Youth Ministry, Sexual Identity & Shame

zondervanHere is an excerpt from my new book, Understanding Sexual Identity: A Resource for Youth Ministry. The book can be pre-ordered here and will be available from Zondervan in October.

When people experience guilt, they understand, “I should not have done that.” Shame, on the other hand, says to them “I should not be that.” Guilt is about what we do that we should not do; shame is feeling bad about who we are. It is “the emotion resulting from self-condemnation along with a fear of condemnation from others” (Johnson & Yarhouse, 2013).

When people feel shame, they tend to withdraw from and avoid others. They may experience anger or blame others. Unfortunately, the responses of hiding, deflecting, and blaming do not really help alleviate the shame they feel—they perpetuate it. According to Veronica Johnson, there is a three-step formula that describes how people develop shame:

Step 1: A person is raised in a culture in which various standards, rules, and goals are conveyed

Step 2: That person does not live up to these standards/rules/goals (perceived failure)

Step 3: The person then believes that not living up to these standards is the result of personal deficiencies or shortcomings (negative global attribution)

We can apply this formula to the young person in the church who is experiencing same-sex attraction.  He grows up in a faith community with specific standards, rules, and goals regarding sexuality. The standard communicated to him is that no one should ever experience same-sex attractions, that experiencing such attractions is sinful. If the church is not clear about how to understand these experiences, he will quickly surmise that it is wrong for him to experience these attractions, even if he did not make the choice, even if he does not want them.  He may try to follow the advice given, praying and asking God to remove his attractions or change his feelings. If he does not experience success here, this will likely confirm in his mind (and to others) that he has failed. Because he cannot live up to the standards, rules, and goals of the Christian community, he experiences shame.

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Adapted from Understanding Sexual Identity: A Resource for Youth Ministry. Pre-order your copy today!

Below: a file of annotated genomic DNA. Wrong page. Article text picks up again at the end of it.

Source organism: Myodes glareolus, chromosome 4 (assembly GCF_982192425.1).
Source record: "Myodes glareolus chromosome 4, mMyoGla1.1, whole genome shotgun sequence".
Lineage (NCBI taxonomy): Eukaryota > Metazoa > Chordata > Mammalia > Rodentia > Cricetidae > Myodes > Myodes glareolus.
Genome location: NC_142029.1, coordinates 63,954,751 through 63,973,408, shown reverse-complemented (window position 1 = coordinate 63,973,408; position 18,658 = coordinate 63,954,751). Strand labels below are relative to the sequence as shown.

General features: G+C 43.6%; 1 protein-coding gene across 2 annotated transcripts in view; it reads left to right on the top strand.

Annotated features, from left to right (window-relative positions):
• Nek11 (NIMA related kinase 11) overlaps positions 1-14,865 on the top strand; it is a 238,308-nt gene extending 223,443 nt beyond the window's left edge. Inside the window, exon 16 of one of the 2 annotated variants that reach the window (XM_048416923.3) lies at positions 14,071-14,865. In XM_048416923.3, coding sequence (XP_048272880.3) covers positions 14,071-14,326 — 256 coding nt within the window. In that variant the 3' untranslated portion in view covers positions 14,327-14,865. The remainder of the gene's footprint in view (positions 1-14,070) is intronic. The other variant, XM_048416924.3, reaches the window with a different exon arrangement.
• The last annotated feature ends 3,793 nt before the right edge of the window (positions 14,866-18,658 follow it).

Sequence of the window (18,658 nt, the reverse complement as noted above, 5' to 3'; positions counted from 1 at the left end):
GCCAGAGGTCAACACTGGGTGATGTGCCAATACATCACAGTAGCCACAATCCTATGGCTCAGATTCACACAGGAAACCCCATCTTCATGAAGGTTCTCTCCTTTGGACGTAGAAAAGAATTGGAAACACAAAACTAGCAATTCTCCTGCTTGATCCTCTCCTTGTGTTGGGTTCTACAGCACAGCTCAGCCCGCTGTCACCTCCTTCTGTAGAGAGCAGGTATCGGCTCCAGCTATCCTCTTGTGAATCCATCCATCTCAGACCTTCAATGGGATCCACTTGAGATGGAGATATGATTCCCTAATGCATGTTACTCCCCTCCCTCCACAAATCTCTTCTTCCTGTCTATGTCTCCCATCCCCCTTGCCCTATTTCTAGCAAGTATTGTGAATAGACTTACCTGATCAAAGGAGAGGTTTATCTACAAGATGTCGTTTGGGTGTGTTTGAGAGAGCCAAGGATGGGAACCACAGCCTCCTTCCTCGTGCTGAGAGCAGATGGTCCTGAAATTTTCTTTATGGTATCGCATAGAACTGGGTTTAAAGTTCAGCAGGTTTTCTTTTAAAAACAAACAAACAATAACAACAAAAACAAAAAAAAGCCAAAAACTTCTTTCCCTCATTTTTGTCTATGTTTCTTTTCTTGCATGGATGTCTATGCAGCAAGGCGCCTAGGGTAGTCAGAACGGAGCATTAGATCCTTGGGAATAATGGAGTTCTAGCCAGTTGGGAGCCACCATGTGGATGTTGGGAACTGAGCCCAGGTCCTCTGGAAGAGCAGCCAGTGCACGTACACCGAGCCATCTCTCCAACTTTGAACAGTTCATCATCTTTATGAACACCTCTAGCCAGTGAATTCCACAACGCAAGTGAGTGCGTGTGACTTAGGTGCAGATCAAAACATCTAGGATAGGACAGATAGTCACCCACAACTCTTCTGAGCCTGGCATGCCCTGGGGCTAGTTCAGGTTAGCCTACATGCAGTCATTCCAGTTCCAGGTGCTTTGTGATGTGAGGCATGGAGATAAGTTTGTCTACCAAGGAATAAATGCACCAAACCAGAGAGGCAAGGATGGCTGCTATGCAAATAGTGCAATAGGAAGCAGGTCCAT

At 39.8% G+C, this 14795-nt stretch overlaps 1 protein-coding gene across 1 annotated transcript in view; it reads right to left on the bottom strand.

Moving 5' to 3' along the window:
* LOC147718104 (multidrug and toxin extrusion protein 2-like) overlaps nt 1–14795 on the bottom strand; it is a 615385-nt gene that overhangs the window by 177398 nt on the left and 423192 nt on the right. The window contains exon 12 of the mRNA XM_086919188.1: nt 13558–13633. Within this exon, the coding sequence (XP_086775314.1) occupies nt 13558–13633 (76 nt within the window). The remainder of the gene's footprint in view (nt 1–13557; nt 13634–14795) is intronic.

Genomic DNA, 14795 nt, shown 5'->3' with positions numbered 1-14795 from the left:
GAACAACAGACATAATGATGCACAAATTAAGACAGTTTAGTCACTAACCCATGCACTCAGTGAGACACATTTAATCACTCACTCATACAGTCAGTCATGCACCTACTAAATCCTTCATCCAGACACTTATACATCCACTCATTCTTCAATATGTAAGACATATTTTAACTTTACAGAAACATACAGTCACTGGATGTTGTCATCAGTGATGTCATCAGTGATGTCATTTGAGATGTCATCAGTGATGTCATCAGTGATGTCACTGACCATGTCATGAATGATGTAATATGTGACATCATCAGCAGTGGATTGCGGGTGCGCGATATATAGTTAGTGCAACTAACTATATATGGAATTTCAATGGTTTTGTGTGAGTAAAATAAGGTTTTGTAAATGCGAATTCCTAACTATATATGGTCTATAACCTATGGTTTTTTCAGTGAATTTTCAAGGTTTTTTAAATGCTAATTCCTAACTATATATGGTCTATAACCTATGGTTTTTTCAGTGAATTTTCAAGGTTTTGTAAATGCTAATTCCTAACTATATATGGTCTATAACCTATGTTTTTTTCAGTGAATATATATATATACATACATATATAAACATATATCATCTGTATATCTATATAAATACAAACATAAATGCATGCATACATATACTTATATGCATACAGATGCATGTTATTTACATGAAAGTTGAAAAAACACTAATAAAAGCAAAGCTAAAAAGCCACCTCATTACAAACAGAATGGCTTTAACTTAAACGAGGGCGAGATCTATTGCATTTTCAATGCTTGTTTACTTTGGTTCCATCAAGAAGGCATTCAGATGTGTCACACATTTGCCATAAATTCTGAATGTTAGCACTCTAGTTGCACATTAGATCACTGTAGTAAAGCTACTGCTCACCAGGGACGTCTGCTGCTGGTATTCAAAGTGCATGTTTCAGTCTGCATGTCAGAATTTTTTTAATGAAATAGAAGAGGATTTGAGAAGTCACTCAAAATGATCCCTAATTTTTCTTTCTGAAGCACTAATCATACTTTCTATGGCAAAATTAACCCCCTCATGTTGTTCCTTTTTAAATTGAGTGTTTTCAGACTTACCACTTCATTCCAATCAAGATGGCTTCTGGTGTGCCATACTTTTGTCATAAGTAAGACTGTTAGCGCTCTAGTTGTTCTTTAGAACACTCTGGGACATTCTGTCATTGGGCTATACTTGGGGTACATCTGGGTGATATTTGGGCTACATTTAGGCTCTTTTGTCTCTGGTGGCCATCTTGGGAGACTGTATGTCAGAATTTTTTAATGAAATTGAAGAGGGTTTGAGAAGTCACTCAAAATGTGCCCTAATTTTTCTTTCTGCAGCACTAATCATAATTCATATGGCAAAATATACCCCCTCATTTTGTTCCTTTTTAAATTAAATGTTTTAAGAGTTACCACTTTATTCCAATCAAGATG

Convicted Civility

Here is an excerpt from my new book, Understanding Sexual Identity: A Resource for Youth Ministry. The book can be pre-ordered here and will be available from Zondervan in October.

Several years ago I came across a phrase that has helped me in my professional role as a psychologist who studies sexual identity issues from a Christian worldview. The phrase is “convicted civility.” It comes from Richard Mouw, President of Fuller Theological Seminary. I recently spoke at Fuller and had the opportunity to talk with Mouw at length. He credited Martin Marty for the phrase. Its origin was tied to the observation that we have far too many Christians who are strong on convictions but do not represent Christ in a way that is respectful of others. At the same time, we have Christians who are so concerned not to offend anyone that it is hard to know what they hold convictions about. So the phrase “convicted civility” reflects a balance between holding convictions as a Christian and communicating those convictions with civility.

zondervanGiven the controversial topic of sexual identity, I’ve adopted “convicted civility” as my professional brand.  This has helped me make decisions about speaking engagements, consultation opportunities, writing projects, bridge-building, working with others to meet superordinate goals, and so on.

For example, a few years ago I was presenting data from a seven-year longitudinal study that considered whether sexual orientation could change through involvement in a Christian ministry. This is not a question that is of interest to the mainstream field of psychology; and it is a question that is offensive to ask within the mainstream of the LGBT community. But for some conventionally religious people, such as conservative Christians, it is a relevant question. So I was co-principal investigator of a study that examined the question of change and also of harm. It was published in book form in 2007 and as a peer-reviewed journal article in 2011 (Journal of Sex & Marital Therapy).

When I was asked to present the findings at a colloquium at Regent several years ago, a local person who identified himself as an activist, put out a call for others in the LGBT community to join him in staring down this “son of a [gun]” in protest of the study. The stage was being set for a rather heated encounter.

What does someone who is committed to “convicted civility” as a brand do in these moments?

I called him.

We spoke by phone a couple of days before the event, and I invited him to be my guest. (He was coming anyway, so extending an invitation did not seem too risky.) We shook hands and met before the presentation, and I met several of the other protesters. The filled the first couple of rows and indeed did stare at us as my co-presenter and I went through the data and implications for those in attendance.

We spoke again immediately after the presentation and actually several times after that. I’ve also met with others who came that day. Those exchanges led to an invitation to speak in Norfolk to a gathering of LGBT individuals on the topic. In the intervening weeks, I remember having coffee with one of the other protesters. He said, “You are nothing like what I expected. From what I had heard about you, I expected to see horns growing out of your head, and I thought you might have steam coming out of your nostrils.” He smiled. No steam here.